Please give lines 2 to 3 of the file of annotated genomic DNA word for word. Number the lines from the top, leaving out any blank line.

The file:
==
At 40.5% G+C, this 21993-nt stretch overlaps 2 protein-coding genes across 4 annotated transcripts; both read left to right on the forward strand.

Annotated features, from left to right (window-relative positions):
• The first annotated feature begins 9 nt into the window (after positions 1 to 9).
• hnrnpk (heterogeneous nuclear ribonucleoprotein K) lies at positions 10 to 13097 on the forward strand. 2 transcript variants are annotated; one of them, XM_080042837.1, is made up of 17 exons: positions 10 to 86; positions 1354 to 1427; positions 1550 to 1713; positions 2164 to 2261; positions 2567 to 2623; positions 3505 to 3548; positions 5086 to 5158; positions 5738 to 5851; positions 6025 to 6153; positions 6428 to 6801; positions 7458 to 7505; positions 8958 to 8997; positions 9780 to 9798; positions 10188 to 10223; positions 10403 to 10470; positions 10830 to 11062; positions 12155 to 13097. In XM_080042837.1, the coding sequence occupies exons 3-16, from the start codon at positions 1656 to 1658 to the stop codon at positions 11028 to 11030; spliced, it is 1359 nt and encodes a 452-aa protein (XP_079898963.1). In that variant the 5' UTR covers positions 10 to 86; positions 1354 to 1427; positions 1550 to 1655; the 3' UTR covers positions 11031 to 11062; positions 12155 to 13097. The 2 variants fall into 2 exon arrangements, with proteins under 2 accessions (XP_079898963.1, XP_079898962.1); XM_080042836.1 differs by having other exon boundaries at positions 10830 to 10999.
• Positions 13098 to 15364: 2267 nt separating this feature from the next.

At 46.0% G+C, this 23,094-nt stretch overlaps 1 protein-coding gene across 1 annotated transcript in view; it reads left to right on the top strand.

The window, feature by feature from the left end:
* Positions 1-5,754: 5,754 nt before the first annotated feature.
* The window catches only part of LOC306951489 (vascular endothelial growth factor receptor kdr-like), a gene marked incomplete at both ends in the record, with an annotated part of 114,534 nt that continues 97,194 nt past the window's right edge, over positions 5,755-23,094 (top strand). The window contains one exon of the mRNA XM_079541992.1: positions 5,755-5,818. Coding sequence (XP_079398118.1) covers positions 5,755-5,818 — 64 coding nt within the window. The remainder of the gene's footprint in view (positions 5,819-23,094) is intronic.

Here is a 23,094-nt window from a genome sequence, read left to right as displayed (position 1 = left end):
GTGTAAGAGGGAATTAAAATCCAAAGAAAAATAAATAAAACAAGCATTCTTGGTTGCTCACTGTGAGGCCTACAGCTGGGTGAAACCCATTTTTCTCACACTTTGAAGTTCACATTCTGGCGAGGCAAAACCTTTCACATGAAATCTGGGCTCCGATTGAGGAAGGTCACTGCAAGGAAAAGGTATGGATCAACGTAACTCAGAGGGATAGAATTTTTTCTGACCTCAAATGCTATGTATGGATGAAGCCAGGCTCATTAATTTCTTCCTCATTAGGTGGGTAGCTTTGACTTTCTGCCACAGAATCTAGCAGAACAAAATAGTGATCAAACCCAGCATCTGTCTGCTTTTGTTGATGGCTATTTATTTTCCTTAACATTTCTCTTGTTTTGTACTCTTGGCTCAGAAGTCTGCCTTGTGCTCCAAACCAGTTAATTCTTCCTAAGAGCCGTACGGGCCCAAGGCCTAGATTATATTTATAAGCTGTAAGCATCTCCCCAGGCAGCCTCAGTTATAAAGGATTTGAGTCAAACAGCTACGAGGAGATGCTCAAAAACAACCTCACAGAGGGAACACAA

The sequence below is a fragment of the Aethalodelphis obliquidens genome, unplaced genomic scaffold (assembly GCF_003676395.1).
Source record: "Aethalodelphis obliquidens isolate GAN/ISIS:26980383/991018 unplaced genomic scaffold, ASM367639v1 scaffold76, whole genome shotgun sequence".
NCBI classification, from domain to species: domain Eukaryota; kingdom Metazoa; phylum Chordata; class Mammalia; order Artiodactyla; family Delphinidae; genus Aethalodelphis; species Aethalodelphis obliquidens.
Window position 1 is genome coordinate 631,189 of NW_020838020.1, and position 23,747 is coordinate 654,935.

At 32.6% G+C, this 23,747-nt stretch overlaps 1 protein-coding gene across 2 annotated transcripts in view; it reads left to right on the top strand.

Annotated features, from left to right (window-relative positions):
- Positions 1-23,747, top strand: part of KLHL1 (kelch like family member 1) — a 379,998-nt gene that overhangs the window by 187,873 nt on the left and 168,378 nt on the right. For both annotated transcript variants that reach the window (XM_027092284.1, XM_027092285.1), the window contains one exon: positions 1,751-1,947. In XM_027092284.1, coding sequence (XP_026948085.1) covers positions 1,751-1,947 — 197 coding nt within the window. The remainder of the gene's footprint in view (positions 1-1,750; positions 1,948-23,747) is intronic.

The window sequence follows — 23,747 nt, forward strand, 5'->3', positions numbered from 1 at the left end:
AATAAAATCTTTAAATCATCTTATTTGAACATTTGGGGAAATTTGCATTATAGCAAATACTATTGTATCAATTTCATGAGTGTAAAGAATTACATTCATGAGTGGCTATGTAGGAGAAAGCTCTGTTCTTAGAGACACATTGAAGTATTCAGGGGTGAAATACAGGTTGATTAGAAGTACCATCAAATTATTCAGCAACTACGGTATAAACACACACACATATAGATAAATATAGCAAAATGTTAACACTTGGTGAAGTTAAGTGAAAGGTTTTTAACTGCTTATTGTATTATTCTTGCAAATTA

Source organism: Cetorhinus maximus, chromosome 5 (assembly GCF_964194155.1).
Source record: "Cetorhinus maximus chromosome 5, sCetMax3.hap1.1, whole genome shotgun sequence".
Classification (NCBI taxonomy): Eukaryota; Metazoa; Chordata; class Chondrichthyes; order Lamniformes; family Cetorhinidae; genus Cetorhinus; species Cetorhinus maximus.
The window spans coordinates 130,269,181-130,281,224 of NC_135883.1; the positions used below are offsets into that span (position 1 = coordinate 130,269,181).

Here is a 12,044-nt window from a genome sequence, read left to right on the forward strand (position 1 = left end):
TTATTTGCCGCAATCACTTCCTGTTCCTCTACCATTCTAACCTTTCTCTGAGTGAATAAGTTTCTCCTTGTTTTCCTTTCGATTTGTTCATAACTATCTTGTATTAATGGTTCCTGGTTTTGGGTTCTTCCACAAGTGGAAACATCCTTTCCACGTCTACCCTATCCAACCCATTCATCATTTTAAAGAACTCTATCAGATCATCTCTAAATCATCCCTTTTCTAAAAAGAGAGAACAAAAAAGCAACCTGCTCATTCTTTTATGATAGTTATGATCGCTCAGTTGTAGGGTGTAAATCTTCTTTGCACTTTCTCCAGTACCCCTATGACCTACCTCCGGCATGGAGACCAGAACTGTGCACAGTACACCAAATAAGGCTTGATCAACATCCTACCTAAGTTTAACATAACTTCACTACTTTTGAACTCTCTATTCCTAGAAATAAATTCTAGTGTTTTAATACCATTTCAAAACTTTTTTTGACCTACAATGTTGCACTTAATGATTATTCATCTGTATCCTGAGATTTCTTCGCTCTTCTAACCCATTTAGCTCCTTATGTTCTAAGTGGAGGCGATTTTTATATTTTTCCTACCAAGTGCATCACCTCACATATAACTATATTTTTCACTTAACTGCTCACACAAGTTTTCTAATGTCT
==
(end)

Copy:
Annotated features, from left to right (window-relative positions):
• The first annotated feature begins 9 nt into the window (after positions 1 to 9).